We all have the capacity to awaken the mind and transform it. If we do not access such capacity then we become pre-occupied with self-importance and attach more distractions to our separated self. There is a Zen saying that the goal of practice is to discover our true face. This is heart consciousness and there are many ways to this source. Finding stillness and inner silence is a necessary first step. We have to find a way to create the conditions for this to happen (1 – 7). In our modern world of fast paced lifestyles there are so many distractions that make us outwardly dependant and un-centered. We often fail to find the time or discipline to access the store of mindfulness just waiting to be cultivated. The external restlessness amplifies the internal restlessness in a feedback loop that ignites our untrained mind. We have closed the doors due to wrong perceptions, ignorance and continual suffering. Our hearts are not open and the tapestry of our consciousness is limited. We hold on tight to self-imposed dramas and suffering, slamming the door shut and keeping dysfunctional habits well fed and alive. We find it easier to close down rather than open up our hearts. Thus we remain wounded and suffer all our lives, driven by scars, anger and fears. The remedy is, however, within reach. We unravel the knots of suffering and move from being mindless to being mindful. This is brought about by organic gardening in the mind.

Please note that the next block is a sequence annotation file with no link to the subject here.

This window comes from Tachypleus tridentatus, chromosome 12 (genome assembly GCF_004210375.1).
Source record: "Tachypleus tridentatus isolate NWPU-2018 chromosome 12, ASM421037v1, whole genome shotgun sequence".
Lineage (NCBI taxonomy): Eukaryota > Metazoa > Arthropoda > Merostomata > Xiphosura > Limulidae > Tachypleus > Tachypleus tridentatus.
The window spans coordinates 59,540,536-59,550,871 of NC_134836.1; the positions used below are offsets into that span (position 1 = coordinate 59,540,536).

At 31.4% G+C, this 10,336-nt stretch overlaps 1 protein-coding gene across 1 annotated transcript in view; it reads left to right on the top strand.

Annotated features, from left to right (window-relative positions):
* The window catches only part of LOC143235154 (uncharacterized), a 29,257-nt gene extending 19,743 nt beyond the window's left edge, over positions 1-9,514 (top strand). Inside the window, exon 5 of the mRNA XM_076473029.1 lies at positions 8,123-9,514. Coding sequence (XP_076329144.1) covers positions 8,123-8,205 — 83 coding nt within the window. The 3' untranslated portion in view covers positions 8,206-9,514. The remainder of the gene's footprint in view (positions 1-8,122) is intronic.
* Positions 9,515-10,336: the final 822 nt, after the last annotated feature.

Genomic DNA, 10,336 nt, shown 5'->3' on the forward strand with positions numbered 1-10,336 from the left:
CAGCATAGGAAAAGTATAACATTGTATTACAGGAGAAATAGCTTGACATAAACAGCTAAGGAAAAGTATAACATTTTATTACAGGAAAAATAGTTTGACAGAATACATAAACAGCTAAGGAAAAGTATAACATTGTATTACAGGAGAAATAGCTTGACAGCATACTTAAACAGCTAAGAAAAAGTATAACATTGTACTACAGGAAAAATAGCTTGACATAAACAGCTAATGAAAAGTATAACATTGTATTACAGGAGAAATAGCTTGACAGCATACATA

Why should we do all this stuff? Here is why. When you can be open and receptive you become an epi-center of light for others. When you can just sit with pain, come face to face with what hurts, breathing in and breathing out, you feel the sting recede as you calm. Stay open by never closing your heart. If you start to close down ask yourself, “Do I really want to take a pass on happiness?” Always let go once you feel you are clinging. I have a fridge magnet – Let Go Or Be Dragged – that I see every day and take to heart with a quiet smile. It is essential to learn to be quiet, to stop clinging and find the way to be present. As the Hopi advise us – never take anything personal and look around to see who is with you. As you do all of this, transcendental love becomes your calling card and Buddha consciousness becomes your state of being. The world changes as a consequence. Such a destination is well worth your try.